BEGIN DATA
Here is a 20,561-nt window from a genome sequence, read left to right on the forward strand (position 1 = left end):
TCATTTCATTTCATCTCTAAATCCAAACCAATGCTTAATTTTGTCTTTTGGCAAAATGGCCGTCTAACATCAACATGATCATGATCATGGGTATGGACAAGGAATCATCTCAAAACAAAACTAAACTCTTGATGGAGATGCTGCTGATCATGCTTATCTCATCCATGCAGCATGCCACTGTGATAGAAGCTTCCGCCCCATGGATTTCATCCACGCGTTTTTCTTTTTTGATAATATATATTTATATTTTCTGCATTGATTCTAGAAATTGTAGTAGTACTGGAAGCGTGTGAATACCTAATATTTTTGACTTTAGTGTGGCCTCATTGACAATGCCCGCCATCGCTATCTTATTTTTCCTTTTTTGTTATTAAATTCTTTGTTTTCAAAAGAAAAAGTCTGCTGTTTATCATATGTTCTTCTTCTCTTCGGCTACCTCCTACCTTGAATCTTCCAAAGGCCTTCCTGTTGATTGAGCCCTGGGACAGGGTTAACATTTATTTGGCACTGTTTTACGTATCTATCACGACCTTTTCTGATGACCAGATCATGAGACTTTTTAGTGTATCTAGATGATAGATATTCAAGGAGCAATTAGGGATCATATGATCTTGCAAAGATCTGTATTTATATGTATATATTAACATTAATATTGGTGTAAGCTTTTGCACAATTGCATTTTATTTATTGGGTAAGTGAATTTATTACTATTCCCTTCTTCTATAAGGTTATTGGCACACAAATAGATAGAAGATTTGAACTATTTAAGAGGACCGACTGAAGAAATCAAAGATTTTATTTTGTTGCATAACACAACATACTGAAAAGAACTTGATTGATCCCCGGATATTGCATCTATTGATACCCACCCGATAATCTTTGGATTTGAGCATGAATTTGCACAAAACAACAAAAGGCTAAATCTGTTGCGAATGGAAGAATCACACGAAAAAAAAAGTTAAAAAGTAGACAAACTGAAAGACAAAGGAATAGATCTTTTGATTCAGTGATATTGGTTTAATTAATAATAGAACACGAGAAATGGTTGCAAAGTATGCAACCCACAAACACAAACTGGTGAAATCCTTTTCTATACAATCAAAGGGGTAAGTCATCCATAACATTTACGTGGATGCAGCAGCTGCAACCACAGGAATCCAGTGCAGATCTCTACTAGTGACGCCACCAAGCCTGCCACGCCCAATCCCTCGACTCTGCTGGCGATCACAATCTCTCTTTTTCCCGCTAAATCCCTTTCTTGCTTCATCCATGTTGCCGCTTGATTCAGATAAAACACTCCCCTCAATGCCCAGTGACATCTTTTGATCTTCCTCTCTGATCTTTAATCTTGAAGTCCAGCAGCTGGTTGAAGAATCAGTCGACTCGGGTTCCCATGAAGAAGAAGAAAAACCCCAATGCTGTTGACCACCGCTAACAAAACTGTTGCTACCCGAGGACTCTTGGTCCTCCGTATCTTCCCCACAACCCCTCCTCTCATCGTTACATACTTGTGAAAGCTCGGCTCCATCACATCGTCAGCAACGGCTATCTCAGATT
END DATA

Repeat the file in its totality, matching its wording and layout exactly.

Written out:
Here is a 20,561-nt window from a genome sequence, read left to right on the forward strand (position 1 = left end):
TCATTTCATTTCATCTCTAAATCCAAACCAATGCTTAATTTTGTCTTTTGGCAAAATGGCCGTCTAACATCAACATGATCATGATCATGGGTATGGACAAGGAATCATCTCAAAACAAAACTAAACTCTTGATGGAGATGCTGCTGATCATGCTTATCTCATCCATGCAGCATGCCACTGTGATAGAAGCTTCCGCCCCATGGATTTCATCCACGCGTTTTTCTTTTTTGATAATATATATTTATATTTTCTGCATTGATTCTAGAAATTGTAGTAGTACTGGAAGCGTGTGAATACCTAATATTTTTGACTTTAGTGTGGCCTCATTGACAATGCCCGCCATCGCTATCTTATTTTTCCTTTTTTGTTATTAAATTCTTTGTTTTCAAAAGAAAAAGTCTGCTGTTTATCATATGTTCTTCTTCTCTTCGGCTACCTCCTACCTTGAATCTTCCAAAGGCCTTCCTGTTGATTGAGCCCTGGGACAGGGTTAACATTTATTTGGCACTGTTTTACGTATCTATCACGACCTTTTCTGATGACCAGATCATGAGACTTTTTAGTGTATCTAGATGATAGATATTCAAGGAGCAATTAGGGATCATATGATCTTGCAAAGATCTGTATTTATATGTATATATTAACATTAATATTGGTGTAAGCTTTTGCACAATTGCATTTTATTTATTGGGTAAGTGAATTTATTACTATTCCCTTCTTCTATAAGGTTATTGGCACACAAATAGATAGAAGATTTGAACTATTTAAGAGGACCGACTGAAGAAATCAAAGATTTTATTTTGTTGCATAACACAACATACTGAAAAGAACTTGATTGATCCCCGGATATTGCATCTATTGATACCCACCCGATAATCTTTGGATTTGAGCATGAATTTGCACAAAACAACAAAAGGCTAAATCTGTTGCGAATGGAAGAATCACACGAAAAAAAAAGTTAAAAAGTAGACAAACTGAAAGACAAAGGAATAGATCTTTTGATTCAGTGATATTGGTTTAATTAATAATAGAACACGAGAAATGGTTGCAAAGTATGCAACCCACAAACACAAACTGGTGAAATCCTTTTCTATACAATCAAAGGGGTAAGTCATCCATAACATTTACGTGGATGCAGCAGCTGCAACCACAGGAATCCAGTGCAGATCTCTACTAGTGACGCCACCAAGCCTGCCACGCCCAATCCCTCGACTCTGCTGGCGATCACAATCTCTCTTTTTCCCGCTAAATCCCTTTCTTGCTTCATCCATGTTGCCGCTTGATTCAGATAAAACACTCCCCTCAATGCCCAGTGACATCTTTTGATCTTCCTCTCTGATCTTTAATCTTGAAGTCCAGCAGCTGGTTGAAGAATCAGTCGACTCGGGTTCCCATGAAGAAGAAGAAAAACCCCAATGCTGTTGACCACCGCTAACAAAACTGTTGCTACCCGAGGACTCTTGGTCCTCCGTATCTTCCCCACAACCCCTCCTCTCATCGTTACATACTTGTGAAAGCTCGGCTCCATCACATCGTCAGCAACGGCTATCTCAGATT